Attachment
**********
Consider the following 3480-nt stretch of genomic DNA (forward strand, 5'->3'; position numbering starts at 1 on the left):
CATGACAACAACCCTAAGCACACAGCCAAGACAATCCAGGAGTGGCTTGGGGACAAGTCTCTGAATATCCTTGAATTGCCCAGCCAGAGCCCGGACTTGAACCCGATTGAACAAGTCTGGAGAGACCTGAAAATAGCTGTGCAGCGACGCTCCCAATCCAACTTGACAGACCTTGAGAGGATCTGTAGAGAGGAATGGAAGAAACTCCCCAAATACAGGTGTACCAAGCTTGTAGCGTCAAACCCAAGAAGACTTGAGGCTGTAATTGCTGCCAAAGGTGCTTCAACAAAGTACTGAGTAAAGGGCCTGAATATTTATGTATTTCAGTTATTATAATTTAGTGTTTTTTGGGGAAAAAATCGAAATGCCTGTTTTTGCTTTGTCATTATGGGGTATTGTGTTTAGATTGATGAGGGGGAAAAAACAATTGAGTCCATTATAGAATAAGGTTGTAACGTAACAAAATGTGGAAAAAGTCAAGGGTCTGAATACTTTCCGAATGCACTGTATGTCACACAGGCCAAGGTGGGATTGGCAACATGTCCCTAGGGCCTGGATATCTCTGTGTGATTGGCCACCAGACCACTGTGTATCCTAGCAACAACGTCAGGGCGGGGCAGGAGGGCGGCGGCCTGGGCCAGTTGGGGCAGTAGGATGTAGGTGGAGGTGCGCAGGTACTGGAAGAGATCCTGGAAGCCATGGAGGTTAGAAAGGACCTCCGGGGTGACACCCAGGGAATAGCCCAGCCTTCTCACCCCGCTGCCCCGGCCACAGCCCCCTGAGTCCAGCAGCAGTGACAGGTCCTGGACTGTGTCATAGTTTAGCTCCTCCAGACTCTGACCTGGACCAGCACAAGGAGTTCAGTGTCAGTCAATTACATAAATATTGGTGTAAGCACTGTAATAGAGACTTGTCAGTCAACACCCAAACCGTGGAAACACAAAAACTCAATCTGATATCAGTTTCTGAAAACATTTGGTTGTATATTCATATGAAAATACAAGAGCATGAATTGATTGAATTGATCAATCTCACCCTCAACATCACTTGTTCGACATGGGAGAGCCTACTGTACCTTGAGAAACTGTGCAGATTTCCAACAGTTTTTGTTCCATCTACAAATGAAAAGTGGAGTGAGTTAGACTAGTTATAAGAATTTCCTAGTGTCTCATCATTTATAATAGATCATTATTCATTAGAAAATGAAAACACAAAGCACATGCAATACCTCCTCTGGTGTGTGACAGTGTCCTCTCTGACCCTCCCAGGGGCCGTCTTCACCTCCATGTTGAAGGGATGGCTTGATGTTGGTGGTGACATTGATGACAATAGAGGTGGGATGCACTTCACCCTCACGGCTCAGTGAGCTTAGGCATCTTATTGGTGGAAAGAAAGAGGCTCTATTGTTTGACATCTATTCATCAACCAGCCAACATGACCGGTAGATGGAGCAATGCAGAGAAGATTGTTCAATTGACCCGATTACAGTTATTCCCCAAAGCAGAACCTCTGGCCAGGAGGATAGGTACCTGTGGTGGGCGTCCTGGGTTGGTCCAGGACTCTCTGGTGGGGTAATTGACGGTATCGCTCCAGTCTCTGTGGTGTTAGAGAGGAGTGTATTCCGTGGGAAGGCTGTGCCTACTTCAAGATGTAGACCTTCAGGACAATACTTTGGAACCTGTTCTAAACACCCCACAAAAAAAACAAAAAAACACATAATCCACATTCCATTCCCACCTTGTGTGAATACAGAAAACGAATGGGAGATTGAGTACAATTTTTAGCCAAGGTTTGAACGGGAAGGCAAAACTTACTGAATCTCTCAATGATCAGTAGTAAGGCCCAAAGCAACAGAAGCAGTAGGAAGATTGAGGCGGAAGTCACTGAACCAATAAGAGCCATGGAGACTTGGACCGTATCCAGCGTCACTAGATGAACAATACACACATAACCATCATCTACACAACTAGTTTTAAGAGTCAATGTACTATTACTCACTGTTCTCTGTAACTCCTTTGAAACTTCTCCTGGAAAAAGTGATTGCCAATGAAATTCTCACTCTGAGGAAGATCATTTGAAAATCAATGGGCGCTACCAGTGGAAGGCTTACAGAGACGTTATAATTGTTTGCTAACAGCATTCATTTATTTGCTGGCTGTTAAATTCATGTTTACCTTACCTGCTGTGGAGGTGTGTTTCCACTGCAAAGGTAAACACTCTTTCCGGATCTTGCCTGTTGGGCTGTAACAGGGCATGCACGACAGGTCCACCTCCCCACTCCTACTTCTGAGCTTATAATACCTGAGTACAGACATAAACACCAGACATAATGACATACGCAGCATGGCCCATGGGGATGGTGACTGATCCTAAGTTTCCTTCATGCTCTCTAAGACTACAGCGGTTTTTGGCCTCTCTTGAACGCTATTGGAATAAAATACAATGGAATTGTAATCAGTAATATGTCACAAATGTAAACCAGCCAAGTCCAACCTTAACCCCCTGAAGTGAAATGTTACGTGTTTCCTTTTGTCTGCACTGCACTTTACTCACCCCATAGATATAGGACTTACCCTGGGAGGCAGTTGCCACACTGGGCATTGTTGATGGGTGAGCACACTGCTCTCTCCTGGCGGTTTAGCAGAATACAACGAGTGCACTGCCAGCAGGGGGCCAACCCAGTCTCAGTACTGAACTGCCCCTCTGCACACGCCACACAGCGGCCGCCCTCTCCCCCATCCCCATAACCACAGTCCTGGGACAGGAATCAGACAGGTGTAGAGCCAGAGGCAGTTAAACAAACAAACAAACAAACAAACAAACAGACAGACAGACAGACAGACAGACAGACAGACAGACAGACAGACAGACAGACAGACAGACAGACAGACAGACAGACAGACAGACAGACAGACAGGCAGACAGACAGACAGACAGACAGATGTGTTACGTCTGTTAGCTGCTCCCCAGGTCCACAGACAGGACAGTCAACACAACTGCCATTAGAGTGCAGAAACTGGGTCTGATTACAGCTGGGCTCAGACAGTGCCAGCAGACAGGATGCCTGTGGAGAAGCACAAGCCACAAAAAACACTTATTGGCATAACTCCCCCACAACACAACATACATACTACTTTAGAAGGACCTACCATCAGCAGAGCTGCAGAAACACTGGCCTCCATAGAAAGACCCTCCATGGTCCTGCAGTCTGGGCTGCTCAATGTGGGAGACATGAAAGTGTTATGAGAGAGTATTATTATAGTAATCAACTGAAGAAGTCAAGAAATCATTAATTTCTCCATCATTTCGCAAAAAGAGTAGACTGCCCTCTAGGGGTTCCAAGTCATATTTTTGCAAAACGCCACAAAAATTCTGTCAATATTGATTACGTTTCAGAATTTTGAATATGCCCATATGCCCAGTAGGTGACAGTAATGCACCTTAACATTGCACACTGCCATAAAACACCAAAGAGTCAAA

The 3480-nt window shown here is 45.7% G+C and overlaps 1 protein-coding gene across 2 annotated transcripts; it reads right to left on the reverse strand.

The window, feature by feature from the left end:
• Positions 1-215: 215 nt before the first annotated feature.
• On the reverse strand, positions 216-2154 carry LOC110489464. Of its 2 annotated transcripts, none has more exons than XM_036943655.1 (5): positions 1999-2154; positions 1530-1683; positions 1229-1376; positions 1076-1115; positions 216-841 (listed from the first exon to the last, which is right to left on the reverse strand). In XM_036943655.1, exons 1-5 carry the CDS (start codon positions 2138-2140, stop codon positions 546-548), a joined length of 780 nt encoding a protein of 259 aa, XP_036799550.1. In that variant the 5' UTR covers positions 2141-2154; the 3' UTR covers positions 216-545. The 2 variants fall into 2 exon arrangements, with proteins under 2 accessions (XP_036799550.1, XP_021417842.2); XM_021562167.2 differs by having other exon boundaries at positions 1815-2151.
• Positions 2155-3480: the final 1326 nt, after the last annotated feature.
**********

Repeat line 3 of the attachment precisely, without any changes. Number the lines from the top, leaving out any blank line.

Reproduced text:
The 3480-nt window shown here is 45.7% G+C and overlaps 1 protein-coding gene across 2 annotated transcripts; it reads right to left on the reverse strand.